As a result, countries wherein the people have access to this modern technology have an advantage since the easiness of producing music will allow more musicians to hit the market. Of course, this does not guarantee "success" in the music industry, and in fact very few of songs that reach the Billboard Top 100 are independently produced. However, self-producing music via the Internet can be used as a stepping-stone for artists to gain recognition by major labels, which then can lead to them breaking through the U.S. Billboard Hot 100. In addition, referring back to the previous section on agglomerations, the Internet helps cut A&R costs as well. Scouting talent is made easier when the talent agencies have access to the Internet, since logging on to YouTube is a quick and inexpensive way to scope out new artists.
Lastly, it is important to remember how success is being measured. The Billboard Top 100 is comprised of several different factors, one of which is "streaming." If a country does not have access to modes of streaming music, then they are being left out entirely from that category. So does this theory hold up in actuality?
Modern and Accessible Technology in the United Kingdom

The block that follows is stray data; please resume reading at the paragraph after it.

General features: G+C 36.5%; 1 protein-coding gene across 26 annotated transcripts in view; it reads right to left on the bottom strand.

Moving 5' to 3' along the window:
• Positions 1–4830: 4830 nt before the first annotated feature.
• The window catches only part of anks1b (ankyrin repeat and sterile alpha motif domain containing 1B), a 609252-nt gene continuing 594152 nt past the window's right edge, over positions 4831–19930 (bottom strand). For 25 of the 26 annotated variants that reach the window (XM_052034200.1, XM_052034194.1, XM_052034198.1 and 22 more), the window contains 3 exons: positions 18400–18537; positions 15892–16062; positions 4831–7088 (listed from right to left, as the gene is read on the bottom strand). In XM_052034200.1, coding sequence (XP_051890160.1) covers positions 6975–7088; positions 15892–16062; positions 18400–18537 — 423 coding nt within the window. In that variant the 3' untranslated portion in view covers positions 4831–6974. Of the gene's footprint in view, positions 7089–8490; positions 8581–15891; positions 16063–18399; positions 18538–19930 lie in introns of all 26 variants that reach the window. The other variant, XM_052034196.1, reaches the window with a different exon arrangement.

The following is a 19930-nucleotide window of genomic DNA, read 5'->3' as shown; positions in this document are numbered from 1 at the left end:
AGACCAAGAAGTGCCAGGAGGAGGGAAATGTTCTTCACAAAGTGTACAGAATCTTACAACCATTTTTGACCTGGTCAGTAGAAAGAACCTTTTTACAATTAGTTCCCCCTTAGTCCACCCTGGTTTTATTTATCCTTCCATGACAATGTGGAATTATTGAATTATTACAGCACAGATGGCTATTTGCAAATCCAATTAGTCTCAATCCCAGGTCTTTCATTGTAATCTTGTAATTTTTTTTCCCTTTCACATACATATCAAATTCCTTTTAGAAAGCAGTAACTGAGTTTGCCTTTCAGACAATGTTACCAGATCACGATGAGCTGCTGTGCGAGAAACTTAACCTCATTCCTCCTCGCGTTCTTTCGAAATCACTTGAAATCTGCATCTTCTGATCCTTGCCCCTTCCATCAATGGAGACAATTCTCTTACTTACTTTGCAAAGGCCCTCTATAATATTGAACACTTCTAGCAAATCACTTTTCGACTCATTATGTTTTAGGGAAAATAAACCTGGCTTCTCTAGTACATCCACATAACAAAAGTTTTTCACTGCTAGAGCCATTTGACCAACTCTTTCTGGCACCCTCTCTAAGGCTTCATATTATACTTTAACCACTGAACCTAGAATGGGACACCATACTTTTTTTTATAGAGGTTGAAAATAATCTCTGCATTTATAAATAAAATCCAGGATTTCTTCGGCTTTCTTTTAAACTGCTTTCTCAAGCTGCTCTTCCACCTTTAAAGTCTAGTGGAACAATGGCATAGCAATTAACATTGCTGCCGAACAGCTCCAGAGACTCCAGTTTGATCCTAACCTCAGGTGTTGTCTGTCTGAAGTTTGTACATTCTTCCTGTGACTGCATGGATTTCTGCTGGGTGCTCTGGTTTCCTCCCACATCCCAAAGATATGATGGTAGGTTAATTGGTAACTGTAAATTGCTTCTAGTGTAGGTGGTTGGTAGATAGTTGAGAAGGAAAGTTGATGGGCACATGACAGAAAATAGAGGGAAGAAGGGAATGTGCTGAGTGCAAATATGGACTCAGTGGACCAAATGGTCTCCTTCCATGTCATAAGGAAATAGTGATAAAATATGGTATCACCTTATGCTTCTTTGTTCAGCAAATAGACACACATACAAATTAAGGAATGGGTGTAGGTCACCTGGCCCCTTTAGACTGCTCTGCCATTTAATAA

The U.K. has indeed seen the effects of the prevalence of modern and accessible technology on their music industry, and the effects are as predicted. In line with Hracs' article, Robert Strachan has identified a rise in what he calls "DIY" music, meaning independent labels and self-produced artists (Strachan 2007). In fact, referring back to the agglomerations chart from earlier, Watson claims that many of the music firms outside of London are relatively new independent record labels (Watson 2008). Strachan also acknowledges that success does not come from these "DIY" projects alone; but rather, as discussed earlier, the DIY projects can act as a stepping-stone for an artist who aspires to be signed to a bigger label (Strachan 2007). The fact that the U.K. music industry is seeing many of the anticipated changes that come along with access to modern and accessible technology, and is successful in breaking through the American music industry, suggests that the prevalence of such technology is in fact a key factor in "success."